Saturday, May 5, 2007

Goddesschess in Amsterdam 2001

Ricardo Calvo was instrumental in getting us invitations to the IGK Symposium that took place in Amsterdam at the end of November, 2001 at the Max Euwe Centrum. Because he could not attend, I read a paper prepared by Dr. Louis Cazaux to the assembled group.

Goddesschess did a big production - a 200 page spiral bound booklet containing original research by Don, Isis and I. We brought 30 copies with us, ran out and had 30 more made, and still there weren't enough! We spent six days in Amsterdam and had plenty of time for sight-seeing. This is a shot of Don with Michelle (Isis' daughter), taken outside Madame Taussaud's Wax Museum. Michelle (aged 12 in this photo) is now a lovely young lady who will graduate from high school in June, going on to college in the fall. How quickly time passes.
If you'd like to read my paper on Goddess Iconography in Ancient Board Games, you can read it here.

You can read more about the 2001 IGK symposium in Amsterdam here (scroll down to IGK 2001 Amsterdam for a Table of Contents).

How You Ask the Question May Determine the Answer

Hola darlings! It's Saturday evening and I've been working on an article about the Nishapur chess pieces most of the day - time to take a break!

When I first read this article in Newsweek Magazine in 1999, I was so struck by it that I saved it. The principles it teaches continue to speak to me today: (1) The socialization associated with being a male or female colors our assumptions; (2) those underlying assumptions color our perceptions; (3) those perceptions govern how we interact with others and function in larger society.

The thing is, assumptions can be changed - and once these are changed, our perceptions change too. These principles are key to re-defining the perceptions that males and females have about each other and how we interact with each other - and also key to how females can release themselves from the "trap" of inferior expectations when it comes to chess (and every other area of life).

Newsweek June 28, 1999
From Both Sides Now
Women do research the same way men do, but the questions they ask nature may be different. Has feminism changed science?
Author: Sharon Begley With Thomas Hayden Edition:
Section: SocietyPage: 64

One story from the annals of science seems destined to become a minor classic among certain biologists, and it is no coincidence that it concerns sex. Out on the Western plains, biologists were studying herds of mustangs, in which the reigning stallion was believed to have the sole right to procreate. Then a researcher got the bright idea of running DNA tests on the horses. As paternity tests often do, these proved embarrassing: fewer than one third of the herd's foals had been sired by the resident stallions. Instead, mares had snuck over to other herds, mating with males there. Blinded by the "harem" metaphor of mustang social structure, researchers had not even looked for such female behavior.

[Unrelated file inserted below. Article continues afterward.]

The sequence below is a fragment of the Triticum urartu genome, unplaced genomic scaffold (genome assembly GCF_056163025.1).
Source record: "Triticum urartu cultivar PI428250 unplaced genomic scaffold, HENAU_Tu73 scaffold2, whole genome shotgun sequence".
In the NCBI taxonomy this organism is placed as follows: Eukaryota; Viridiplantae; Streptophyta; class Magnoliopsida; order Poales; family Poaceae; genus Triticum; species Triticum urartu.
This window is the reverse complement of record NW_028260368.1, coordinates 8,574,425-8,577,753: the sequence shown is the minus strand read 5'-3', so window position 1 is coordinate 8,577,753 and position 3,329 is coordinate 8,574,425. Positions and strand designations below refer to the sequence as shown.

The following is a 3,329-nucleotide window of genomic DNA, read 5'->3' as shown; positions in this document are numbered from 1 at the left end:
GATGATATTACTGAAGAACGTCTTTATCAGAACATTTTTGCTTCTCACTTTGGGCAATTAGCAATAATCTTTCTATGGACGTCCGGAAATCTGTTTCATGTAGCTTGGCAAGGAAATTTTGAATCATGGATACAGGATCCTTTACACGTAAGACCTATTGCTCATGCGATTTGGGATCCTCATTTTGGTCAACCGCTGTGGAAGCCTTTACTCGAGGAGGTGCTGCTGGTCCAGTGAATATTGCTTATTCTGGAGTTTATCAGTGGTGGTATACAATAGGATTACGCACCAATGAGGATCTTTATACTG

As such examples accumulate, more and more scholars are wondering whether cultural forces such as feminism affect the direction and results of research. In her new book, "Has Feminism Changed Science?" Penn State historian Londa Schiebinger answers with a definite yes.

"Science is not value-neutral," she argues. "Getting the right answers--turning the crank--may be gender-free. But it is often in setting priorities about what will and what will not be known that gender has an impact."

The claim is inflaming the "science wars," with their battles over whether science is as isolated and objective as partisans claim.

That's the key: it is not that men and women do science differently, but that they choose different questions to pursue, says biologist Patricia Adair Gowaty of the University of Georgia. "The women's movement of the 1960s and 1970s had a huge effect on me," she recalls. "Ideas I was exposed to I have since erected as testable, scientific hypotheses."

One hypothesis involves asking under what circumstances female bluebirds have... well, extramarital affairs. "This is how feminism has changed science," says Gowaty. "I'm not doing the science any differently, but I'm asking a question that has not been asked before."

Gowaty suspects that a female bluebird risks "extra-pair copulations" if she is healthy and a good forager, which would allow her to support her offspring even if her cuckolded mate left. "By answering this question," says Gowaty, "we'll know more about female biology."